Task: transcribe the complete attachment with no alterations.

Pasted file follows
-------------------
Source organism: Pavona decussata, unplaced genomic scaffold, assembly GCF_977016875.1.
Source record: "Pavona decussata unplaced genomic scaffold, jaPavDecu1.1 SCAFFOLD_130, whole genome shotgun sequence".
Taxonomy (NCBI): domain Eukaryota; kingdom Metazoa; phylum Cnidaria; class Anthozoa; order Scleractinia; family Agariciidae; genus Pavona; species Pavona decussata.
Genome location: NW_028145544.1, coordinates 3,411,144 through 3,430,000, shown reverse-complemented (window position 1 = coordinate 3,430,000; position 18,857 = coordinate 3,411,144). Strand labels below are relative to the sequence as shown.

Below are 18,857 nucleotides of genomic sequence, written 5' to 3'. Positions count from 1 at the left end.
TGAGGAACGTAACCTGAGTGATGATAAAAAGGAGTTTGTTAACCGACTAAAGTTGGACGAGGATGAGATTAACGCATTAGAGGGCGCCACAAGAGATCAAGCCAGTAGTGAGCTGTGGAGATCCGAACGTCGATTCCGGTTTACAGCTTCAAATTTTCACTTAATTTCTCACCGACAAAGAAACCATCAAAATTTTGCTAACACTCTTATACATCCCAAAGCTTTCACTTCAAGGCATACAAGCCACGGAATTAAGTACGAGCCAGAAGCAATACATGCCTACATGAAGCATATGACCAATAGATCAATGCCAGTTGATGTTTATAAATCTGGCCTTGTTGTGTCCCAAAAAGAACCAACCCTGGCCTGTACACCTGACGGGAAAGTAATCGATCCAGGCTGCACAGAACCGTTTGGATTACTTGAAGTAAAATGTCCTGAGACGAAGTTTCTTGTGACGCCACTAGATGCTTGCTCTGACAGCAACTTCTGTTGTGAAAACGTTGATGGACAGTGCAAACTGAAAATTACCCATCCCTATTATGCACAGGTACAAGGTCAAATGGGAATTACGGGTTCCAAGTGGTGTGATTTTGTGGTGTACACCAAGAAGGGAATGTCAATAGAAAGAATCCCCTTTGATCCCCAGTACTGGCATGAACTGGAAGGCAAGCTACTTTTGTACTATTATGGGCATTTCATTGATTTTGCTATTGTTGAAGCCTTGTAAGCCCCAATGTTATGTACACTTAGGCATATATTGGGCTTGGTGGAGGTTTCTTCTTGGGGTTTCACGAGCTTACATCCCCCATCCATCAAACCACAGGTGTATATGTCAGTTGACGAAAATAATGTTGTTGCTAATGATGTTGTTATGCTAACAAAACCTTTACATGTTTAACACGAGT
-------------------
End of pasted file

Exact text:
Source organism: Pavona decussata, unplaced genomic scaffold, assembly GCF_977016875.1.
Source record: "Pavona decussata unplaced genomic scaffold, jaPavDecu1.1 SCAFFOLD_130, whole genome shotgun sequence".
Taxonomy (NCBI): domain Eukaryota; kingdom Metazoa; phylum Cnidaria; class Anthozoa; order Scleractinia; family Agariciidae; genus Pavona; species Pavona decussata.
Genome location: NW_028145544.1, coordinates 3,411,144 through 3,430,000, shown reverse-complemented (window position 1 = coordinate 3,430,000; position 18,857 = coordinate 3,411,144). Strand labels below are relative to the sequence as shown.

Below are 18,857 nucleotides of genomic sequence, written 5' to 3'. Positions count from 1 at the left end.
TGAGGAACGTAACCTGAGTGATGATAAAAAGGAGTTTGTTAACCGACTAAAGTTGGACGAGGATGAGATTAACGCATTAGAGGGCGCCACAAGAGATCAAGCCAGTAGTGAGCTGTGGAGATCCGAACGTCGATTCCGGTTTACAGCTTCAAATTTTCACTTAATTTCTCACCGACAAAGAAACCATCAAAATTTTGCTAACACTCTTATACATCCCAAAGCTTTCACTTCAAGGCATACAAGCCACGGAATTAAGTACGAGCCAGAAGCAATACATGCCTACATGAAGCATATGACCAATAGATCAATGCCAGTTGATGTTTATAAATCTGGCCTTGTTGTGTCCCAAAAAGAACCAACCCTGGCCTGTACACCTGACGGGAAAGTAATCGATCCAGGCTGCACAGAACCGTTTGGATTACTTGAAGTAAAATGTCCTGAGACGAAGTTTCTTGTGACGCCACTAGATGCTTGCTCTGACAGCAACTTCTGTTGTGAAAACGTTGATGGACAGTGCAAACTGAAAATTACCCATCCCTATTATGCACAGGTACAAGGTCAAATGGGAATTACGGGTTCCAAGTGGTGTGATTTTGTGGTGTACACCAAGAAGGGAATGTCAATAGAAAGAATCCCCTTTGATCCCCAGTACTGGCATGAACTGGAAGGCAAGCTACTTTTGTACTATTATGGGCATTTCATTGATTTTGCTATTGTTGAAGCCTTGTAAGCCCCAATGTTATGTACACTTAGGCATATATTGGGCTTGGTGGAGGTTTCTTCTTGGGGTTTCACGAGCTTACATCCCCCATCCATCAAACCACAGGTGTATATGTCAGTTGACGAAAATAATGTTGTTGCTAATGATGTTGTTATGCTAACAAAACCTTTACATGTTTAACACGAGT